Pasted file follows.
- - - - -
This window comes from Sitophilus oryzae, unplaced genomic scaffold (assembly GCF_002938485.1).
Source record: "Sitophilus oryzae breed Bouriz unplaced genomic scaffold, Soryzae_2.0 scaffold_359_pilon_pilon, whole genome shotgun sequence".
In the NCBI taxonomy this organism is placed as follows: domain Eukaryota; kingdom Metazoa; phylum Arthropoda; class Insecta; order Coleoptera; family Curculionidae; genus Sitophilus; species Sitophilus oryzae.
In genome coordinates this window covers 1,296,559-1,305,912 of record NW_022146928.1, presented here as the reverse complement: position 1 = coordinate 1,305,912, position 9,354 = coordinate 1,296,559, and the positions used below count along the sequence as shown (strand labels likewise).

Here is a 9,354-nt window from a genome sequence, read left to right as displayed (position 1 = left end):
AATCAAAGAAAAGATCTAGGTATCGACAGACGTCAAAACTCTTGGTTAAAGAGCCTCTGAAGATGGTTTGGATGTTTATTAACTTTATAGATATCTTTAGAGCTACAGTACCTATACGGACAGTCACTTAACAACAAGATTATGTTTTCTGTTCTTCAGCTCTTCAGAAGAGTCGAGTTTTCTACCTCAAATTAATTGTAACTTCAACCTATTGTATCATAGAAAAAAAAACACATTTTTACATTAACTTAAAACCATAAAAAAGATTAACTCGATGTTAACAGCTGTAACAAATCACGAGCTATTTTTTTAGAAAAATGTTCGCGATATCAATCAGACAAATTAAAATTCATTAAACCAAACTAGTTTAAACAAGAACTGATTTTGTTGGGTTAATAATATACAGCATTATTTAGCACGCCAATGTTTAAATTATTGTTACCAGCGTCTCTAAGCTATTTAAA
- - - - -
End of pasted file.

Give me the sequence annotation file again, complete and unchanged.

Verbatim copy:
This window comes from Sitophilus oryzae, unplaced genomic scaffold (assembly GCF_002938485.1).
Source record: "Sitophilus oryzae breed Bouriz unplaced genomic scaffold, Soryzae_2.0 scaffold_359_pilon_pilon, whole genome shotgun sequence".
In the NCBI taxonomy this organism is placed as follows: domain Eukaryota; kingdom Metazoa; phylum Arthropoda; class Insecta; order Coleoptera; family Curculionidae; genus Sitophilus; species Sitophilus oryzae.
In genome coordinates this window covers 1,296,559-1,305,912 of record NW_022146928.1, presented here as the reverse complement: position 1 = coordinate 1,305,912, position 9,354 = coordinate 1,296,559, and the positions used below count along the sequence as shown (strand labels likewise).

Here is a 9,354-nt window from a genome sequence, read left to right as displayed (position 1 = left end):
AATCAAAGAAAAGATCTAGGTATCGACAGACGTCAAAACTCTTGGTTAAAGAGCCTCTGAAGATGGTTTGGATGTTTATTAACTTTATAGATATCTTTAGAGCTACAGTACCTATACGGACAGTCACTTAACAACAAGATTATGTTTTCTGTTCTTCAGCTCTTCAGAAGAGTCGAGTTTTCTACCTCAAATTAATTGTAACTTCAACCTATTGTATCATAGAAAAAAAAACACATTTTTACATTAACTTAAAACCATAAAAAAGATTAACTCGATGTTAACAGCTGTAACAAATCACGAGCTATTTTTTTAGAAAAATGTTCGCGATATCAATCAGACAAATTAAAATTCATTAAACCAAACTAGTTTAAACAAGAACTGATTTTGTTGGGTTAATAATATACAGCATTATTTAGCACGCCAATGTTTAAATTATTGTTACCAGCGTCTCTAAGCTATTTAAA